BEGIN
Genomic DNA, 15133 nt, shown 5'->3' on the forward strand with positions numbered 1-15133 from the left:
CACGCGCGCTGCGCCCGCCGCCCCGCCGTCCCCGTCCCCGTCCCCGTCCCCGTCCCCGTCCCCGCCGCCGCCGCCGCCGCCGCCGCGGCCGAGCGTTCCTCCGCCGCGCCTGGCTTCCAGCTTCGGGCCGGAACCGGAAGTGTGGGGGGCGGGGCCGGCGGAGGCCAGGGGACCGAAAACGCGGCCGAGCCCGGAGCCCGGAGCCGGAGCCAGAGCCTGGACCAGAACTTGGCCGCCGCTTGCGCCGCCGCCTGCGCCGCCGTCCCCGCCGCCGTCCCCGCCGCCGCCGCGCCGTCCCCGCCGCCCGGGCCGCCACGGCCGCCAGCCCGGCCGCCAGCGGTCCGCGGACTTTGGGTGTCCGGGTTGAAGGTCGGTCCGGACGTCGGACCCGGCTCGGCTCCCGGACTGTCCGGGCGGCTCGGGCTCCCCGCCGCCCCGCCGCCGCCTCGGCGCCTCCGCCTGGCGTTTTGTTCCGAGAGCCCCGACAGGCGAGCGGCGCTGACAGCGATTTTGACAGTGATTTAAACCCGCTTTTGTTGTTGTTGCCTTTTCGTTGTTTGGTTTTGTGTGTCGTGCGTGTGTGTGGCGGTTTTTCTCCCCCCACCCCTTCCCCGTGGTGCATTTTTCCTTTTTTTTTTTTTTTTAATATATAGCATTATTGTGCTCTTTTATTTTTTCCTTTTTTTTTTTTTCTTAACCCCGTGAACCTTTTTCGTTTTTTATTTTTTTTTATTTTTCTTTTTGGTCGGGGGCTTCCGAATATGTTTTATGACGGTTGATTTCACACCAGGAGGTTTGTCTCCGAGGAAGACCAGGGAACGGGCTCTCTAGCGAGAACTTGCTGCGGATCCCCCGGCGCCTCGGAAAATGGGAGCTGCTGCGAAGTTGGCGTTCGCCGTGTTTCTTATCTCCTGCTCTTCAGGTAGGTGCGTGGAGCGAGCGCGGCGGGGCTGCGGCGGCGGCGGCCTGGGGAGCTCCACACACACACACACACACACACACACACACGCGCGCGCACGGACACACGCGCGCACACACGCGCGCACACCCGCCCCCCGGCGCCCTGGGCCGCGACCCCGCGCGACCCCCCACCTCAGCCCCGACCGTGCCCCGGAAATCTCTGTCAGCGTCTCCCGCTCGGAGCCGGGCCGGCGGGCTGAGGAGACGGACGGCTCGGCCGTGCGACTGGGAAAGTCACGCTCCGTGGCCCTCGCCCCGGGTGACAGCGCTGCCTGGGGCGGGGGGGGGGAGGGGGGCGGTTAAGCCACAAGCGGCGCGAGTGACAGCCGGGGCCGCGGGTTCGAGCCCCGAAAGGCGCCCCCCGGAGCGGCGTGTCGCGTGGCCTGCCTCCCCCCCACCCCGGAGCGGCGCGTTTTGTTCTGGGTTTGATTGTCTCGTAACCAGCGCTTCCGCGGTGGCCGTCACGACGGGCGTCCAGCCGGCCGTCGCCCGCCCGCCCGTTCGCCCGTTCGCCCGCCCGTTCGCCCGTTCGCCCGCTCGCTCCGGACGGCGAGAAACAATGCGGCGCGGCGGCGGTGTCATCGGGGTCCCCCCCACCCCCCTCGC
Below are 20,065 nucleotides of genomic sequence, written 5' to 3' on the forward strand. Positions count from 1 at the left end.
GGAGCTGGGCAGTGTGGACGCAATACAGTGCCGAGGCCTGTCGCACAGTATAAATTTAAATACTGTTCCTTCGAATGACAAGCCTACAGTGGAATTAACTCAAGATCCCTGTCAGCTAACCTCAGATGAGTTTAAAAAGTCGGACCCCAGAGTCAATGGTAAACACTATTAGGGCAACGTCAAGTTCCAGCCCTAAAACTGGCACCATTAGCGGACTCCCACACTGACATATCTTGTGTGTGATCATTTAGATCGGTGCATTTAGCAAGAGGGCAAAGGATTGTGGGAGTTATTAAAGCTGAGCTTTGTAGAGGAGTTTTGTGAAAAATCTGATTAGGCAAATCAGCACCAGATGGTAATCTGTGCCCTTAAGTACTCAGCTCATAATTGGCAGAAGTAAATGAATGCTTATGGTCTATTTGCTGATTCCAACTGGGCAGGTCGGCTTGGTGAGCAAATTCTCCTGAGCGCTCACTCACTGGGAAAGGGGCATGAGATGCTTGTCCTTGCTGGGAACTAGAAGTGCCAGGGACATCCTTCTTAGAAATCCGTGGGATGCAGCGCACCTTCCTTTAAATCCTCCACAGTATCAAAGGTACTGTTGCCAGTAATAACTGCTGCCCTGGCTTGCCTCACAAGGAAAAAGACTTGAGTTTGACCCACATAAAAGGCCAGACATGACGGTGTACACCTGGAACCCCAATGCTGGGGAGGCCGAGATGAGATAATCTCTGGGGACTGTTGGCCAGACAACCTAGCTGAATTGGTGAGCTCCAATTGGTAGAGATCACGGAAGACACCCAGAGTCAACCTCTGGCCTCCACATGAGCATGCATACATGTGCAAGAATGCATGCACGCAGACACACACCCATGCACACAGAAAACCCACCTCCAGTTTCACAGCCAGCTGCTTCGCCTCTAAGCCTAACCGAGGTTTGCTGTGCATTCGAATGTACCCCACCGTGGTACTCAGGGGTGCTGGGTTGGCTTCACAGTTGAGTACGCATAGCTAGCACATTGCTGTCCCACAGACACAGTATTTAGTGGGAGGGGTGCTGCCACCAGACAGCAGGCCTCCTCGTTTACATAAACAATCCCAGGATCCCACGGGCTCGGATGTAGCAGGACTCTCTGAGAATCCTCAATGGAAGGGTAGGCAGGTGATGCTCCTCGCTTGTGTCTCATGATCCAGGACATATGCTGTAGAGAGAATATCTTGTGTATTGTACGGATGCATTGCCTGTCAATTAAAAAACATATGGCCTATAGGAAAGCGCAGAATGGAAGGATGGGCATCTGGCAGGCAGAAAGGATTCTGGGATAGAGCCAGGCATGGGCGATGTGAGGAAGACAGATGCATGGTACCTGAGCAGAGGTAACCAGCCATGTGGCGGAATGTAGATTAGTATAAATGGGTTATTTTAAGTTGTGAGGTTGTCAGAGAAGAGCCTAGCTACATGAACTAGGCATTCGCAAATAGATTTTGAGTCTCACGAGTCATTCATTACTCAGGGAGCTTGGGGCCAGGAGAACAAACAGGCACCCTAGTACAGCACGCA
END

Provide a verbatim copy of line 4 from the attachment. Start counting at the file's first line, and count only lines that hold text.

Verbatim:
GGAGCTGGGCAGTGTGGACGCAATACAGTGCCGAGGCCTGTCGCACAGTATAAATTTAAATACTGTTCCTTCGAATGACAAGCCTACAGTGGAATTAACTCAAGATCCCTGTCAGCTAACCTCAGATGAGTTTAAAAAGTCGGACCCCAGAGTCAATGGTAAACACTATTAGGGCAACGTCAAGTTCCAGCCCTAAAACTGGCACCATTAGCGGACTCCCACACTGACATATCTTGTGTGTGATCATTTAGATCGGTGCATTTAGCAAGAGGGCAAAGGATTGTGGGAGTTATTAAAGCTGAGCTTTGTAGAGGAGTTTTGTGAAAAATCTGATTAGGCAAATCAGCACCAGATGGTAATCTGTGCCCTTAAGTACTCAGCTCATAATTGGCAGAAGTAAATGAATGCTTATGGTCTATTTGCTGATTCCAACTGGGCAGGTCGGCTTGGTGAGCAAATTCTCCTGAGCGCTCACTCACTGGGAAAGGGGCATGAGATGCTTGTCCTTGCTGGGAACTAGAAGTGCCAGGGACATCCTTCTTAGAAATCCGTGGGATGCAGCGCACCTTCCTTTAAATCCTCCACAGTATCAAAGGTACTGTTGCCAGTAATAACTGCTGCCCTGGCTTGCCTCACAAGGAAAAAGACTTGAGTTTGACCCACATAAAAGGCCAGACATGACGGTGTACACCTGGAACCCCAATGCTGGGGAGGCCGAGATGAGATAATCTCTGGGGACTGTTGGCCAGACAACCTAGCTGAATTGGTGAGCTCCAATTGGTAGAGATCACGGAAGACACCCAGAGTCAACCTCTGGCCTCCACATGAGCATGCATACATGTGCAAGAATGCATGCACGCAGACACACACCCATGCACACAGAAAACCCACCTCCAGTTTCACAGCCAGCTGCTTCGCCTCTAAGCCTAACCGAGGTTTGCTGTGCATTCGAATGTACCCCACCGTGGTACTCAGGGGTGCTGGGTTGGCTTCACAGTTGAGTACGCATAGCTAGCACATTGCTGTCCCACAGACACAGTATTTAGTGGGAGGGGTGCTGCCACCAGACAGCAGGCCTCCTCGTTTACATAAACAATCCCAGGATCCCACGGGCTCGGATGTAGCAGGACTCTCTGAGAATCCTCAATGGAAGGGTAGGCAGGTGATGCTCCTCGCTTGTGTCTCATGATCCAGGACATATGCTGTAGAGAGAATATCTTGTGTATTGTACGGATGCATTGCCTGTCAATTAAAAAACATATGGCCTATAGGAAAGCGCAGAATGGAAGGATGGGCATCTGGCAGGCAGAAAGGATTCTGGGATAGAGCCAGGCATGGGCGATGTGAGGAAGACAGATGCATGGTACCTGAGCAGAGGTAACCAGCCATGTGGCGGAATGTAGATTAGTATAAATGGGTTATTTTAAGTTGTGAGGTTGTCAGAGAAGAGCCTAGCTACATGAACTAGGCATTCGCAAATAGATTTTGAGTCTCACGAGTCATTCATTACTCAGGGAGCTTGGGGCCAGGAGAACAAACAGGCACCCTAGTACAGCACGCA